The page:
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Joined: Sep Thu 23, 2010 6:37 am
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Location: Powell River BC Canada
You might be better to use a transformer to double the impedance seen
by the amplifier. The damping factor seen by the amplifier is governed by the
DC resistance. However there is a lot of argument with this.

The impedance of your speaker around resonance is altered by the cabinet size
and porting.

A 13 mHy choke has a reactance of 100 ohms at 8000 Hz, and a highly damped
amplifier just might oscillate if the load reactance goes way up at some sweet spot.
-------
How to make a 8 to 16 ohm transformer:

Wind 10 turns for the 8 ohm side. Wind 14 turns for the 16 ohm side.

Core ? how many volts will your
amplifier produce at the
wattage you run ?

How many volts per turn
needed to get the core
to run around 1 Tesla ?

Wire size ? How many watts do you
want to loose at the current
flowing at your chosen
wattage.

Fiddlesticks.
Just grab an old 20 watt
70 volt line transformer
and wind coils with a turns
ratio of 1.4 :1 Use the
biggest wire that will
fill the space.

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de
VE7ASO VE7ZSO
Amateur Radio Literacy Club. May we help you read better.
Steve Dow
ve7aso@rac.ca


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 Post subject: Re: Question on building a speaker cabinet
PostPosted: Oct Thu 25, 2018 11:33 am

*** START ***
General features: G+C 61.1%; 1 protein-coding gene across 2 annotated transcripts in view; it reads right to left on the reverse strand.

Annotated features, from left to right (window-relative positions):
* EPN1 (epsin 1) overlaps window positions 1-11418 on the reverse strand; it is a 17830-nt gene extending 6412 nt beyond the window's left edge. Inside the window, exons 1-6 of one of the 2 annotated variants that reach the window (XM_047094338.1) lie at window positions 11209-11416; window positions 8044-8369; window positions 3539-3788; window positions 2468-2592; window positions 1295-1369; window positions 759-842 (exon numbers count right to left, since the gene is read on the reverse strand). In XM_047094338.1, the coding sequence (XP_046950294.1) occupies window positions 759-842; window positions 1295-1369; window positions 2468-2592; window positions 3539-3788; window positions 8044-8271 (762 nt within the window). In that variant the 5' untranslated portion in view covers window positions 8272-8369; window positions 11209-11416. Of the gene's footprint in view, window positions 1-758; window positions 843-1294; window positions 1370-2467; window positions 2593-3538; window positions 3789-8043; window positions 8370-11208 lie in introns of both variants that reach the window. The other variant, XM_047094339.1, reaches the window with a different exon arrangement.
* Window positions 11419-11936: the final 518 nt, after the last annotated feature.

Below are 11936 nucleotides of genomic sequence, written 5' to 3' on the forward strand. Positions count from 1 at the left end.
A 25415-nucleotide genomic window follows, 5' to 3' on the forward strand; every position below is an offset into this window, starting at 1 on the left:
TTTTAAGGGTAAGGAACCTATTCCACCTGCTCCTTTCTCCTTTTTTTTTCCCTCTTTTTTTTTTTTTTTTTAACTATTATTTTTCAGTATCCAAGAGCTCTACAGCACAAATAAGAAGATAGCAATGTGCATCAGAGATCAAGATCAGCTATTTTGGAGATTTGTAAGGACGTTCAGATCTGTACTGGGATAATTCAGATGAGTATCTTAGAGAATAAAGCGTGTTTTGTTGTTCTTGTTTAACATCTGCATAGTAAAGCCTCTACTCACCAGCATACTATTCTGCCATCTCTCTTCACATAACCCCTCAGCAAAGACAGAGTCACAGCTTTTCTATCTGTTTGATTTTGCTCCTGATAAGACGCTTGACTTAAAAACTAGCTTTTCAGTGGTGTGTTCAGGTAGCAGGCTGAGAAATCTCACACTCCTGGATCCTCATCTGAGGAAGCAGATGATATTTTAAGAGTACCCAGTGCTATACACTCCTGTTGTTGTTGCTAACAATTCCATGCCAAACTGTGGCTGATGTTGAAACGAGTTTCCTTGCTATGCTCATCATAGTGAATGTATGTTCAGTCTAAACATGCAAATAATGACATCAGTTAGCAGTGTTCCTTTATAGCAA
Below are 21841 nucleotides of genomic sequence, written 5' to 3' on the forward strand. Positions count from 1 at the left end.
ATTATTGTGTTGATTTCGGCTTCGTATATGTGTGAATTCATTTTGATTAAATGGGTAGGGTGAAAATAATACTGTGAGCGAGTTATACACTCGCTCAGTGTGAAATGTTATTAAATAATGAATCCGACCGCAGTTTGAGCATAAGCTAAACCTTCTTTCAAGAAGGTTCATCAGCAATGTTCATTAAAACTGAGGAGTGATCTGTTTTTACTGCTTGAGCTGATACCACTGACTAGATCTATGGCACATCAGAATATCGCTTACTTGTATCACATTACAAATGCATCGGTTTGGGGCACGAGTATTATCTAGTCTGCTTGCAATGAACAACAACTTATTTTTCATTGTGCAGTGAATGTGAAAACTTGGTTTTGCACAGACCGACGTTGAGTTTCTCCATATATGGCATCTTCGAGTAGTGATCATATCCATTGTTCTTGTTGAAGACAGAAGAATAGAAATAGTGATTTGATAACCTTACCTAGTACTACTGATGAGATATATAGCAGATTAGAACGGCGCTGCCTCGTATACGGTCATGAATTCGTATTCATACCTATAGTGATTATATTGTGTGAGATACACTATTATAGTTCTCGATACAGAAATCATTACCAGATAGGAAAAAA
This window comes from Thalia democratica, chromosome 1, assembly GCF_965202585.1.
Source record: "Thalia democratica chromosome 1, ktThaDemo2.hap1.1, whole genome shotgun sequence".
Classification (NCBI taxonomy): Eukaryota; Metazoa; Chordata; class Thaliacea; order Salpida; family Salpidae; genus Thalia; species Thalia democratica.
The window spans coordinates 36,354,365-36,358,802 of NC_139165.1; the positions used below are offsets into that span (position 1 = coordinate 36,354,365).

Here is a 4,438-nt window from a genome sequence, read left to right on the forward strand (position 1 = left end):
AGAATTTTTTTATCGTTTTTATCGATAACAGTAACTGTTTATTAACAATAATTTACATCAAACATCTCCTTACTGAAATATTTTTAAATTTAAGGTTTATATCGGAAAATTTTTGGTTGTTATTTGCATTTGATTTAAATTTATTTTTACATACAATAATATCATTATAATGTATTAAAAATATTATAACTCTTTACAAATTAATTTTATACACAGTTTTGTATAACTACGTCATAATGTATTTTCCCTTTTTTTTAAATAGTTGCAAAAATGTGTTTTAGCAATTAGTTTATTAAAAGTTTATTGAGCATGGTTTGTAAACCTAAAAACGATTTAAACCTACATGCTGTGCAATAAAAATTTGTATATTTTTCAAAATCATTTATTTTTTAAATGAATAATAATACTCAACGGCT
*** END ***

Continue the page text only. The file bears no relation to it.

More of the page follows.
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Location: S. Dartmouth MA 02748-1225 USA
Quote:
Fiddlesticks.
Just grab an old 20 watt
70 volt line transformer
and wind coils with a turns
ratio of 1.4 :1 Use the
biggest wire that will
fill the space.
WAG: Forget the primary, use the secondary as an auto transformer. Most of these line transformers have at least four or more taps...

Chas

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 Post subject: Re: Question on building a speaker cabinet
PostPosted: Oct Thu 25, 2018 3:40 pm 
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Joined: Sep Thu 23, 2010 6:37 am
Posts: 11420
Location: Powell River BC Canada
Chas wrote:
Quote:
Fiddlesticks.
Just grab an old 20 watt
70 volt line transformer
and wind coils with a turns
ratio of 1.4 :1 Use the
biggest wire that will
fill the space.
WAG: Forget the primary, use the secondary as an auto transformer. Most of these line transformers have at least four or more taps...

Chas


If you google 8 to 16 ohm transformer, that is how they market that concept. Sell you a 25, 70 or
100 volt line transformer.

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de
VE7ASO VE7ZSO
Amateur Radio Literacy Club. May we help you read better.
Steve Dow
ve7aso@rac.ca


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 Post subject: Re: Question on building a speaker cabinet
PostPosted: Oct Thu 25, 2018 5:33 pm 
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Joined: May Mon 14, 2018 6:14 pm
Posts: 212
I actually have an old Jensen 70 volt line transformer laying around not being used, and I never thought of it. For most of my adult life, I worked in a garage, and apparently "Keep It Simple Stupid" did not stick!


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 Post subject: Re: Question on building a speaker cabinet
PostPosted: Oct Thu 25, 2018 5:56 pm 
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Joined: Aug Sat 01, 2009 2:23 pm
Posts: 1654
DCW wrote:
I actually have an old Jensen 70 volt line transformer laying around not being used, and I never thought of it. For most of my adult life, I worked in a garage, and apparently "Keep It Simple Stupid" did not stick!